A worsening market for crude has made an already dire fiscal situation in oil-dependent Newfoundland and Labrador even worse, with the new premier revealing Tuesday that the province is now expected to rack up a $1.96-billion deficit this fiscal year.

That is up dramatically from the $1.1-billion deficit that the former Progressive Conservative government projected in a budget last spring.

Premier Dwight Ball and Finance Minister Cathy Bennett delivered a fiscal update on Tuesday at Confederation Building, and said their plan — for now, at least — does not involve layoffs. 

The government, though, has ordered departments and agencies to halt discretionary spending, avoid non-essential travel and cancel outside contracts, among other measures. 

"Our province is at a critical juncture," Ball told reporters, less than three weeks after he led the Liberals to a landslide victory in a provincial election.

'Corrective action needs to be taken'

The deficit has ballooned because projected revenues are down by $870 million, the vast majority of the lost cash due to plunging oil prices and reduced production. 

Finance Minister Cathy Bennett Economic Presser

Finance Minister Cathy Bennett wants input from Newfoundlanders and Labradorians to help solve the province's economic woes. (CBC)

"This is unprecedented and corrective action needs to be taken," said Bennett.

While the short-term picture is gloomy, the medium-term forecast is even worse.

The government expects the deficit for next year to be $2.4 billion. The government is also projecting multi-billion-dollar deficits for the rest of the decade, unless revenues increase or costs are trimmed. 

Unless revenues rebound, or government spending drops sharply, the province's net debt will reach $22.9 billion dollar by 2020/21.

The debt has been as low as $7.8 billion in 2011/12.

'Status quo not an option'

The government delivered the bad news just three days before Christmas, with Ball saying the announcement is part of his commitment to be open and transparent with citizens.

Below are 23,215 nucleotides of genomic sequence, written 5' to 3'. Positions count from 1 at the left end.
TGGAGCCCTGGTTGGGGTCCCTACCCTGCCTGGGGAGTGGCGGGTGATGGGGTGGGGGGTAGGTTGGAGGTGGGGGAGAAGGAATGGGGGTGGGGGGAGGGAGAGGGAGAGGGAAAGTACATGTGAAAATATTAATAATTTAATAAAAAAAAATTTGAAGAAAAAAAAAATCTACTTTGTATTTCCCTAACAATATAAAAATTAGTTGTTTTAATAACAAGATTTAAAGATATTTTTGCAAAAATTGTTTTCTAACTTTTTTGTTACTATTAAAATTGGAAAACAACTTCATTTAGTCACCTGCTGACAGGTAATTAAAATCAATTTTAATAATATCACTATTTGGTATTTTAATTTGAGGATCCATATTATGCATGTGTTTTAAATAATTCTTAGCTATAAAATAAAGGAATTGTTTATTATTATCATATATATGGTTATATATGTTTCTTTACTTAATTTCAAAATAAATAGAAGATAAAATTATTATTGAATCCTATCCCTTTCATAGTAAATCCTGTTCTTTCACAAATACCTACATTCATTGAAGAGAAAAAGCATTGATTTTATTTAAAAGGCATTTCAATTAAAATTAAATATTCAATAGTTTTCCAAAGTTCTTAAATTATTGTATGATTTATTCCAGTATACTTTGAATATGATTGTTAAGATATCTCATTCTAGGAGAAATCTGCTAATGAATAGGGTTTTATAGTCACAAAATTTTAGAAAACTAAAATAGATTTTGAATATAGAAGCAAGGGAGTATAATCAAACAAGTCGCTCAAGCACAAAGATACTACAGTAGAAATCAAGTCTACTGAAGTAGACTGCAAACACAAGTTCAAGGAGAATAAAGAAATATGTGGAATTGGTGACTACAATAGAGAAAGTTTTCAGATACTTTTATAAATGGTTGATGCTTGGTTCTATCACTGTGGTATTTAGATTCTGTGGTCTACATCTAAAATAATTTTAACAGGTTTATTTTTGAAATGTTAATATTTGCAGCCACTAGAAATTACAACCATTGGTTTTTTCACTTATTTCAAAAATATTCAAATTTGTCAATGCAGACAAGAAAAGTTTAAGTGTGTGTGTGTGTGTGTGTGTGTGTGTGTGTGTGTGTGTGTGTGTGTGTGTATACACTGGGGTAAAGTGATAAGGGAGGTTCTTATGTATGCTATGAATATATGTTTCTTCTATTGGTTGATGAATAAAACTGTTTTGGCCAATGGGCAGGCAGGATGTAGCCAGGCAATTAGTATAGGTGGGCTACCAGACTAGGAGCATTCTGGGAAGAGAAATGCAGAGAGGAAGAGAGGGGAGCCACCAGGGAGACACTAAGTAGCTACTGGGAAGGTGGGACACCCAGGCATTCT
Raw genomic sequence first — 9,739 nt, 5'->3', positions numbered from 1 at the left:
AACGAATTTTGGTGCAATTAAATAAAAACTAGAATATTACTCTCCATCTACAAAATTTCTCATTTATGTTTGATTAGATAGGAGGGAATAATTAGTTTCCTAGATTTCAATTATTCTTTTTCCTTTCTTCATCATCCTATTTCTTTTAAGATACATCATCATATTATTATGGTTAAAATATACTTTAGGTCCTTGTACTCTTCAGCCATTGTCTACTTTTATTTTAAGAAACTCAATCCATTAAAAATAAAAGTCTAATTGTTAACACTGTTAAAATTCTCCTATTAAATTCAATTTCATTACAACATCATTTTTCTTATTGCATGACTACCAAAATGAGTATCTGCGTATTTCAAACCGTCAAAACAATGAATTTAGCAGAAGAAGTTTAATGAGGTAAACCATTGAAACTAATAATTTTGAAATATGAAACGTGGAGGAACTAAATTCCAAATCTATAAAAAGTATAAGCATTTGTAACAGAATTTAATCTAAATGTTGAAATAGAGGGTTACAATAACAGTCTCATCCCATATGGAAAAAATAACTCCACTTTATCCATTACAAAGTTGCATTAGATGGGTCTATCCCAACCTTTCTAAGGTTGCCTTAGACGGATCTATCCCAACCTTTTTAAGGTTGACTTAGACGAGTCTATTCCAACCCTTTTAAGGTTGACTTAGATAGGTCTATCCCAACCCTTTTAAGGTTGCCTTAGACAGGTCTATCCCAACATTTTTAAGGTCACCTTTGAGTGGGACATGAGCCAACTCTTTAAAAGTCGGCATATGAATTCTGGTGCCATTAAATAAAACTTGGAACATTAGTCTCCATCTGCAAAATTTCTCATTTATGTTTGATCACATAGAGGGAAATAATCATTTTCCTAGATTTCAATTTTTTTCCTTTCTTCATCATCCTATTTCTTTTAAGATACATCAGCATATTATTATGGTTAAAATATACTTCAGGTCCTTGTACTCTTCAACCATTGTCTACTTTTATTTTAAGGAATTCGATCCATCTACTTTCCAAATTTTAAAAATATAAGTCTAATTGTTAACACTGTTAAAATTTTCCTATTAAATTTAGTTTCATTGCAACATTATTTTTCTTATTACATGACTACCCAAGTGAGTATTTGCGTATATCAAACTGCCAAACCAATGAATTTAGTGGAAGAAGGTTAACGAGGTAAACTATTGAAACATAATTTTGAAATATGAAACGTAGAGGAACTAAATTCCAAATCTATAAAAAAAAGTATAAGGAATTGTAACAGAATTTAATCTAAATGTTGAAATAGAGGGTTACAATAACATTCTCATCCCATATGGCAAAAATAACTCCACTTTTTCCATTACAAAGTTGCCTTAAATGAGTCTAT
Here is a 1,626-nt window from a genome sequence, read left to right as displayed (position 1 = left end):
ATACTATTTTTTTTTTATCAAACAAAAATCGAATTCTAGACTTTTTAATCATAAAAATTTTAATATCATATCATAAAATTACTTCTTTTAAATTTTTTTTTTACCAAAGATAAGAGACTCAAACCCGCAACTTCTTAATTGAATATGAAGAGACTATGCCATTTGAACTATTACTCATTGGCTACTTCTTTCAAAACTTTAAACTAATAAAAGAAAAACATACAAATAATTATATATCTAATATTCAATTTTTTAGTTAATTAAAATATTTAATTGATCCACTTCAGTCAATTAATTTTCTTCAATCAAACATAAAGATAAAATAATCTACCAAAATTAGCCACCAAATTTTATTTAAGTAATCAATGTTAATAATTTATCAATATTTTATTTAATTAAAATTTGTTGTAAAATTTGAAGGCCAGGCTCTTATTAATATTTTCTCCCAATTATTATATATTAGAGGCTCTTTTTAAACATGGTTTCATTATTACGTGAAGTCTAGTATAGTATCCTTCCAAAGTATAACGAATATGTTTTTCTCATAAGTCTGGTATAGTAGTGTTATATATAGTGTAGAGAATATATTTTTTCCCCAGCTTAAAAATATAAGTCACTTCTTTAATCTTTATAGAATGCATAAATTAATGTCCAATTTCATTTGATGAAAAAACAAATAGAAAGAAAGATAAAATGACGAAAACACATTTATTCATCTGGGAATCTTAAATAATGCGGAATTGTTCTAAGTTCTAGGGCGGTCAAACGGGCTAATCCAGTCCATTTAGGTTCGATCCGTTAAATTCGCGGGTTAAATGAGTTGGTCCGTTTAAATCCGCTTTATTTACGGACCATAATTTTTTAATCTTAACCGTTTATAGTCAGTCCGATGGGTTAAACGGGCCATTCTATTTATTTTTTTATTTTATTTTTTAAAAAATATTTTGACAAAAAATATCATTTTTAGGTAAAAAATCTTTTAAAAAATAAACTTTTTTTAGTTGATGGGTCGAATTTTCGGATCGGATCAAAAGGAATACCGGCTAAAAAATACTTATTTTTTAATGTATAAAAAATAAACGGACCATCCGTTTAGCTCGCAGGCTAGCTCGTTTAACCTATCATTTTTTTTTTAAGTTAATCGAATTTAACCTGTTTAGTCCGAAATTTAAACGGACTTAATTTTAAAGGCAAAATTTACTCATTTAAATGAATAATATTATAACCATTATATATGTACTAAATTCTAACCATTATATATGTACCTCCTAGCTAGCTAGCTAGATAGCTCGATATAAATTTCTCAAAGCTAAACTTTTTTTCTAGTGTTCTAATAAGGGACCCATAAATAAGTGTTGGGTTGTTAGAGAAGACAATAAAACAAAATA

It's a dramatic reversal for the province of just a half-million residents, which experienced an oil-driven economic boom over much of the past decade.

But with Brent crude now trading at less than US $37 per barrel, well below the $62 projected on budget day, few were surprised by the staggering change of fortunes in the province.

The question now is how the government will address the problem while trying to stand by an election promise to avoid public sector layoffs, and maintain a good credit rating with the bond lending agencies.

Ball said he does not plan to break that promise, and said there will be plenty of discussions with various groups, including labour leaders, in the lead-up to the new budget next spring.

"The status quo is not an option," Ball said.

"The choices will not be easy," Bennett added.

Government spending too high: business groups

One of those choices will include reducing the size of the public sector, and that's exactly what groups like the Newfoundland and Labrador Employers' Council want to see.

Executive director Richard Alexander's reaction to the update was blunt. He said Newfoundland and Labrador has a spending problem, and that's driven largely by employee costs.

"When you have the largest public administration as a percentage of your workforce of any jurisdiction in North America, there are absolutely things that can be done there," Alexander said.

That view is shared by the St. John's Board of Trade.

"We really got to dig into program expenses," said board chair Kim Keating.

"It's time to get serious about this. We really need to look at what we're doing and the outcomes by which we're being measured against, because they're not positive."

As expected, the leader of the largest public sector union in the province has a different viewpoint.

NAPE president Jerry Earle said reducing the public sector will result in an eroding of public services, and he's encouraged by the government's commitment to no layoffs.

Collective agreements for public sector unions will expire early in 2016, and Earle said NAPE has no plans to change its approach to negotiations.

In fact, he's encouraged by the government's openness.

"I've had more conversations in the past couple of weeks than I've had in the full six months I've been in office," Earle said.